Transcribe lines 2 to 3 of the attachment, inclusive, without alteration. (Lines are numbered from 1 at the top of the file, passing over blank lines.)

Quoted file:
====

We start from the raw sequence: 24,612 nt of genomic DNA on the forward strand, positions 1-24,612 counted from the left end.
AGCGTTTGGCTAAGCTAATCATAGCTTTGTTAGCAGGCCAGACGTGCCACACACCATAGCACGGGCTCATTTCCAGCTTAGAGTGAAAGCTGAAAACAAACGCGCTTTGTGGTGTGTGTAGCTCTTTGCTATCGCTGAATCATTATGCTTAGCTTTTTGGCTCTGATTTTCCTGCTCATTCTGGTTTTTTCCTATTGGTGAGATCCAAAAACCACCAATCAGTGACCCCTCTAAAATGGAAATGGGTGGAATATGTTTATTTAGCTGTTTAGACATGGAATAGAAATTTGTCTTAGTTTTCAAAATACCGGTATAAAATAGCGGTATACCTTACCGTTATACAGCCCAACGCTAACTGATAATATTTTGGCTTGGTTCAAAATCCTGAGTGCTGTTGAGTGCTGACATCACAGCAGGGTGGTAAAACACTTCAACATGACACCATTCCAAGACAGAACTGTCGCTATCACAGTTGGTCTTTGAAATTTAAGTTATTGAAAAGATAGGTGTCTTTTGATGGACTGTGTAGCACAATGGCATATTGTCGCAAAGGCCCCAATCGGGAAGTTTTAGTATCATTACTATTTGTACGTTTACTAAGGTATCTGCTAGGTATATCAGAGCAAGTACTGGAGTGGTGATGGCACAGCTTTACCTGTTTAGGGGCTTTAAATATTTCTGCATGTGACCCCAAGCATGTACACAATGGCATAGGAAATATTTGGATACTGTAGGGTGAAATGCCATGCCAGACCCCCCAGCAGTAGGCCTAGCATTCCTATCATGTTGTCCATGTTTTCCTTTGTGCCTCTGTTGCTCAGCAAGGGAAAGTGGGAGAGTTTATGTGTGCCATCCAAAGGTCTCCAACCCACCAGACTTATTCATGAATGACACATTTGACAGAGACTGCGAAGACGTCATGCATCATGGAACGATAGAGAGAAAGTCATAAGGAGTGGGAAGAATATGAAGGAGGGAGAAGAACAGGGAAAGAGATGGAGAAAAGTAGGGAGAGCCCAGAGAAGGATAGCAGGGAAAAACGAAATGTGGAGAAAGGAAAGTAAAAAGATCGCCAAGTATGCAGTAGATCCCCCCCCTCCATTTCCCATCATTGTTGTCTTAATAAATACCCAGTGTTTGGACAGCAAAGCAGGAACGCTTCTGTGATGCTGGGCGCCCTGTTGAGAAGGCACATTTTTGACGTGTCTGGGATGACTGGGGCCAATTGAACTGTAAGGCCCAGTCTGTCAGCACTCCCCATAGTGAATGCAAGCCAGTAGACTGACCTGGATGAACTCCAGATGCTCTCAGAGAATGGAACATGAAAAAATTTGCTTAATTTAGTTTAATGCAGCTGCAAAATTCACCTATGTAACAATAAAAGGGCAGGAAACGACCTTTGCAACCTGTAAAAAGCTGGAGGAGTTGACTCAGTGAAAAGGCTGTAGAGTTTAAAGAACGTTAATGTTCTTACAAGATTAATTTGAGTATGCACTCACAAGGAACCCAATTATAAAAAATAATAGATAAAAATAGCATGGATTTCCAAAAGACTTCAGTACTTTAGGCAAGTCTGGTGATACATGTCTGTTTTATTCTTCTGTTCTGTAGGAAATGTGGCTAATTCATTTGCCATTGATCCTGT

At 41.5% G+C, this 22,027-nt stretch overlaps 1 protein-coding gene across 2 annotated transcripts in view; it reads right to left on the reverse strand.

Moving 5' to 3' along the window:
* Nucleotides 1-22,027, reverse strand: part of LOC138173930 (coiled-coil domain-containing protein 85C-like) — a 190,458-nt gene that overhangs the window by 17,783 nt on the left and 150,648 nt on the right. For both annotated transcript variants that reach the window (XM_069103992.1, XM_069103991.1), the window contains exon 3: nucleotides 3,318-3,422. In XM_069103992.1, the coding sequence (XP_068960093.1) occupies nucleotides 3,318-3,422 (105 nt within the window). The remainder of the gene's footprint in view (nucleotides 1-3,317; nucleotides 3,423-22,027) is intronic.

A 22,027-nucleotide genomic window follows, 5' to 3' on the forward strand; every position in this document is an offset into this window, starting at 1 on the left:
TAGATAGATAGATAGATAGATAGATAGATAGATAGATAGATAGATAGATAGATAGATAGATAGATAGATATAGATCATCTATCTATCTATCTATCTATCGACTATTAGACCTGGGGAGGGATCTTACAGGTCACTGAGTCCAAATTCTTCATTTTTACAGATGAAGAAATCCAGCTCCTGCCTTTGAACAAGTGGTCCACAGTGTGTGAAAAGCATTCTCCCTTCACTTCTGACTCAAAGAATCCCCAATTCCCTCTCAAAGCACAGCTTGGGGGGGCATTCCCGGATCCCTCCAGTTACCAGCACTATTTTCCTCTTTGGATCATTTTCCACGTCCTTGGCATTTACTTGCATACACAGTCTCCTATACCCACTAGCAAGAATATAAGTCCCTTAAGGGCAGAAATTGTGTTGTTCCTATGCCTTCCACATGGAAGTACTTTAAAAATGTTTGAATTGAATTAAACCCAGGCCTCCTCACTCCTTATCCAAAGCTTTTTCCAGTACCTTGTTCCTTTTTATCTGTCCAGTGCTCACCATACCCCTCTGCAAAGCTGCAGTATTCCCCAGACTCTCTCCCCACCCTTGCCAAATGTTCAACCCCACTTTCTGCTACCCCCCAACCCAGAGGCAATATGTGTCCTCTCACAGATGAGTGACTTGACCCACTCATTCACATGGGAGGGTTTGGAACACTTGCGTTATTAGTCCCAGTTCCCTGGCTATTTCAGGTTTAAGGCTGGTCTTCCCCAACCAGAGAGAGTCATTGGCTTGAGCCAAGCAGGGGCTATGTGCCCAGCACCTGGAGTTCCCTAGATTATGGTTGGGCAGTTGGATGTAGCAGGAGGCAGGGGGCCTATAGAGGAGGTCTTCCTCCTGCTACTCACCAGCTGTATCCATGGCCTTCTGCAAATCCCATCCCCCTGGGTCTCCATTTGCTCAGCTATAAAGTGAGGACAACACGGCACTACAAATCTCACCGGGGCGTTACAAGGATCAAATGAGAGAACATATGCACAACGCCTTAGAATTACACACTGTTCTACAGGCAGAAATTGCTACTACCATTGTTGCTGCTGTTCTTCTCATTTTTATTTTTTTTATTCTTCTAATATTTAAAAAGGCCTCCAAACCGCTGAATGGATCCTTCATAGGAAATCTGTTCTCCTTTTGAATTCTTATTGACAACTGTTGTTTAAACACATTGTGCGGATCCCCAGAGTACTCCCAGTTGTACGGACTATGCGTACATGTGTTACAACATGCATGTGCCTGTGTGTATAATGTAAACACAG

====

AGCGTTTGGCTAAGCTAATCATAGCTTTGTTAGCAGGCCAGACGTGCCACACACCATAGCACGGGCTCATTTCCAGCTTAGAGTGAAAGCTGAAAACAAACGCGCTTTGTGGTGTGTGTAGCTCTTTGCTATCGCTGAATCATTATGCTTAGCTTTTTGGCTCTGATTTTCCTGCTCATTCTGGTTTTTTCCTATTGGTGAGATCCAAAAACCACCAATCAGTGACCCCTCTAAAATGGAAATGGGTGGAATATGTTTATTTAGCTGTTTAGACATGGAATAGAAATTTGTCTTAGTTTTCAAAATACCGGTATAAAATAGCGGTATACCTTACCGTTATACAGCCCAACGCTAACTGATAATATTTTGGCTTGGTTCAAAATCCTGAGTGCTGTTGAGTGCTGACATCACAGCAGGGTGGTAAAACACTTCAACATGACACCATTCCAAGACAGAACTGTCGCTATCACAGTTGGTCTTTGAAATTTAAGTTATTGAAAAGATAGGTGTCTTTTGATGGACTGTGTAGCACAATGGCATATTGTCGCAAAGGCCCCAATCGGGAAGTTTTAGTATCATTACTATTTGTACGTTTACTAAGGTATCTGCTAGGTATATCAGAGCAAGTACTGGAGTGGTGATGGCACAGCTTTACCTGTTTAGGGGCTTTAAATATTTCTGCATGTGACCCCAAGCATGTACACAATGGCATAGGAAATATTTGGATACTGTAGGGTGAAATGCCATGCCAGACCCCCCAGCAGTAGGCCTAGCATTCCTATCATGTTGTCCATGTTTTCCTTTGTGCCTCTGTTGCTCAGCAAGGGAAAGTGGGAGAGTTTATGTGTGCCATCCAAAGGTCTCCAACCCACCAGACTTATTCATGAATGACACATTTGACAGAGACTGCGAAGACGTCATGCATCATGGAACGATAGAGAGAAAGTCATAAGGAGTGGGAAGAATATGAAGGAGGGAGAAGAACAGGGAAAGAGATGGAGAAAAGTAGGGAGAGCCCAGAGAAGGATAGCAGGGAAAAACGAAATGTGGAGAAAGGAAAGTAAAAAGATCGCCAAGTATGCAGTAGATCCCCCCCCTCCATTTCCCATCATTGTTGTCTTAATAAATACCCAGTGTTTGGACAGCAAAGCAGGAACGCTTCTGTGATGCTGGGCGCCCTGTTGAGAAGGCACATTTTTGACGTGTCTGGGATGACTGGGGCCAATTGAACTGTAAGGCCCAGTCTGTCAGCACTCCCCATAGTGAATGCAAGCCAGTAGACTGACCTGGATGAACTCCAGATGCTCTCAGAGAATGGAACATGAAAAAATTTGCTTAATTTAGTTTAATGCAGCTGCAAAATTCACCTATGTAACAATAAAAGGGCAGGAAACGACCTTTGCAACCTGTAAAAAGCTGGAGGAGTTGACTCAGTGAAAAGGCTGTAGAGTTTAAAGAACGTTAATGTTCTTACAAGATTAATTTGAGTATGCACTCACAAGGAACCCAATTATAAAAAATAATAGATAAAAATAGCATGGATTTCCAAAAGACTTCAGTACTTTAGGCAAGTCTGGTGATACATGTCTGTTTTATTCTTCTGTTCTGTAGGAAATGTGGCTAATTCATTTGCCATTGATCCTGT

At 41.5% G+C, this 22,027-nt stretch overlaps 1 protein-coding gene across 2 annotated transcripts in view; it reads right to left on the reverse strand.